In our endless desire to make sure Idahoans have accurate, current, and relevant information about COVID-19, we’re continuing to answer questions we have received through the Department of Health and Welfare’s (DHW) social media accounts, in emails, and in our daily lives as we all live with the coronavirus in our communities. Here are some we’ve collected recently.

Q: I’ve heard that hospitals make more money treating COVID-19 patients, so they are labeling more patients as COVID-positive than they are actually treating for COVID-19. Is this true?

A: This is not true. There is a false rumor circulating that hospitals are misrepresenting COVID patient data to increase federal reimbursements for patient care. It is true that the Coronavirus Aid, Relief, and Economic Security (CARES) Act increased reimbursements to hospitals for Medicare patients with COVID-19 due to the high cost of COVID-19 patient care.

However, it is not true that healthcare providers have an incentive to misrepresent a patient’s COVID-19 status. To begin with, a misrepresentation of a patient’s COVID-19 status would be fraudulent, exposing the provider to civil and even criminal liability. 

Second, the clinicians who decide whether to diagnose patients with COVID-19 have no economic incentive to do so. The way physicians in hospital systems are compensated for the services they provide is not based on what Medicare or other payers reimburse the hospital system for the care. A diagnosing physician is paid the same amount for services provided to a patient with or without a COVID-19 diagnosis. 

Third, Medicare’s increased reimbursements typically do not cover the increased costs of providing care to COVID-positive patients. COVID-positive patients often suffer more intense symptoms and potential complications than non-COVID patients. These patients often require a combination of medications and sometimes a ventilator for many days to support breathing. Even COVID-19 patients whose disease does not become more severe require more expensive care, including increased use of personal protective equipment, seclusion, and more rigorous disinfection routines. The modest increase in Medicare reimbursement does not come close to covering the cost of care. 

Finally, Medicare is the only payer that has increased hospital reimbursement for COVID-positive patients. Therefore, for the vast majority of patients under age 65, there is no increase in funding for hospitalized COVID-19 patients.

Q: The number of tests being done seems to be going down. Why would that be?

A: It’s difficult to say why the number of tests is decreasing, but as far as we can tell, the demand has decreased as the number of new cases has started to decline.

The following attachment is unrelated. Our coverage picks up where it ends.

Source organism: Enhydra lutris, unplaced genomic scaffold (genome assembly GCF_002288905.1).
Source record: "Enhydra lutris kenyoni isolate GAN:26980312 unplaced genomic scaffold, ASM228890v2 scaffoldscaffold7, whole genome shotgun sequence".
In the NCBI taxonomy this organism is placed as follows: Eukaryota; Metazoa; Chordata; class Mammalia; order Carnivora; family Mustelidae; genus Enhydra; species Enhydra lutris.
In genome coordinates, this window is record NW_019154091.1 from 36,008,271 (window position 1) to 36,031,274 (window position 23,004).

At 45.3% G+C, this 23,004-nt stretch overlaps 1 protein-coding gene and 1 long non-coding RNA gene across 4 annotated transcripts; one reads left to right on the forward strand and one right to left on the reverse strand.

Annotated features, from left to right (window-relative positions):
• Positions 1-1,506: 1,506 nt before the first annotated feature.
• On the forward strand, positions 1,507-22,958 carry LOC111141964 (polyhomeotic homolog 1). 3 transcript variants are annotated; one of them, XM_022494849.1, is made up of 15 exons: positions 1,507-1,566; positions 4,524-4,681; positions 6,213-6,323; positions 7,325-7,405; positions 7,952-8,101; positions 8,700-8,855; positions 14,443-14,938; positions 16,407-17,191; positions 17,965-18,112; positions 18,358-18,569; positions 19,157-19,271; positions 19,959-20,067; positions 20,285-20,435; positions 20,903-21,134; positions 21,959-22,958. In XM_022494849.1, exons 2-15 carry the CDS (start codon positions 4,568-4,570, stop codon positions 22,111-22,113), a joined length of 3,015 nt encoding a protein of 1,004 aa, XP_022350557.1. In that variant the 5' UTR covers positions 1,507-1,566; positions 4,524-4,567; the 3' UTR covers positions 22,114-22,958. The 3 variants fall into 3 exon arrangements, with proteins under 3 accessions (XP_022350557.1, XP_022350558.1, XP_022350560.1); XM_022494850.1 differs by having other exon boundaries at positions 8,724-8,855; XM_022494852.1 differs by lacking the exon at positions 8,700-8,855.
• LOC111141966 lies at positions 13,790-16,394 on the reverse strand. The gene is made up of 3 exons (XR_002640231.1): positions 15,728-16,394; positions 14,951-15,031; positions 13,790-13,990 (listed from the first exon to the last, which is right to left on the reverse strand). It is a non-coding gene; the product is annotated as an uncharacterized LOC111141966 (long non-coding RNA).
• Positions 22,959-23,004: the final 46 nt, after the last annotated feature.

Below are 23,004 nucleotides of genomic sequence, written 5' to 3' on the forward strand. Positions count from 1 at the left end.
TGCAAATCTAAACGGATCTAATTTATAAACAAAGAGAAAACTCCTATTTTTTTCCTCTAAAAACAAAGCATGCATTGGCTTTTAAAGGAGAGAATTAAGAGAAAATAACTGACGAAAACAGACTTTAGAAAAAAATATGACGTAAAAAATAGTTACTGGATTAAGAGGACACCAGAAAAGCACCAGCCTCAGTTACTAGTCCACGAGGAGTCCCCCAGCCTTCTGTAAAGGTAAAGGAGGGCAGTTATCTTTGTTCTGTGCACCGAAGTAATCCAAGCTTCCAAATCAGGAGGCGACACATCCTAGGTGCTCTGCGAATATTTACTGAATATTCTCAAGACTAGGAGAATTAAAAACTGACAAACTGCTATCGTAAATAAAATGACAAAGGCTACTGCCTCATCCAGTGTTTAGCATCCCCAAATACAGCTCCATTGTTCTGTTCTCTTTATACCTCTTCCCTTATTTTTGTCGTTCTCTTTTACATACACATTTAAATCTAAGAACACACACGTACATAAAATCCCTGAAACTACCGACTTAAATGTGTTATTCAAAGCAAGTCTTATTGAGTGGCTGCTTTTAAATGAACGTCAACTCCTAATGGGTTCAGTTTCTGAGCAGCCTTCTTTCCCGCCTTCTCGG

Q: I have heard so many things about the time it can take for someone to get a COVID-19 test result – anywhere from less than a day to more than two weeks. Can you tell us what the average turnaround time is in Idaho, and why there is so much variability in the length of time it takes?

A: The current statewide average turnaround time between when the specimen was collected and when the state is notified is 2-3 days. However, that average may not necessarily indicate the time it takes providers to notify patients of their results. It’s also important to remember that 2-3 days is an average. Some results will be delivered more quickly, and some will take much longer.

Increasing testing capacity in Idaho is top priority. Several initiatives are in progress, but there are still several reasons test results can take longer to be delivered. Locations of providers and the labs they choose to send samples to can increase the time it takes for a person to get their results. Providers can send samples to any lab they choose, and they may send to a regional, out-of-state lab, or they can send to the state lab in Boise. Simply put, it takes longer for samples in rural areas to reach a lab.

The timing for when a specimen is sent to a lab can have an impact on the turnaround time. For example, a person’s sample could be collected in the morning but then sent to the lab later in the day if all the specimens from that provider are sent in one batch.

Providers may have their own processes for notifying patients. People with positive results might be notified before people with negative results, for example.

It can be difficult for providers to contact patients as well, since many people don’t answer phone calls from numbers they don’t recognize. Even if you usually disregard calls from numbers you don’t recognize, it might be a good idea to answer those if you are waiting on test results.  

A reminder

To slow the spread of COVID-19 in Idaho, we all need to work together. Remember to:

  • Keep at least six feet between you and others in public
  • Wear face coverings in public places (the Centers for Disease Control and Prevention advises the use of simple cloth face coverings to slow the spread of the virus and help people who may have the virus, and do not know it, from transmitting it to others)
  • Stay home if you are sick
  • Wash your hands often
  • Cover coughs and sneezes
  • Disinfect surfaces and objects regularly


Stay up-to-date with the latest and most accurate information on COVID-19 at the following websites:

CDC Coronavirus Disease Website

Idaho’s Coronavirus Website

Idaho Rebounds Website

DHW also posts lots of information, including daily updates on the numbers on Twitter, Facebook, and Instagram.

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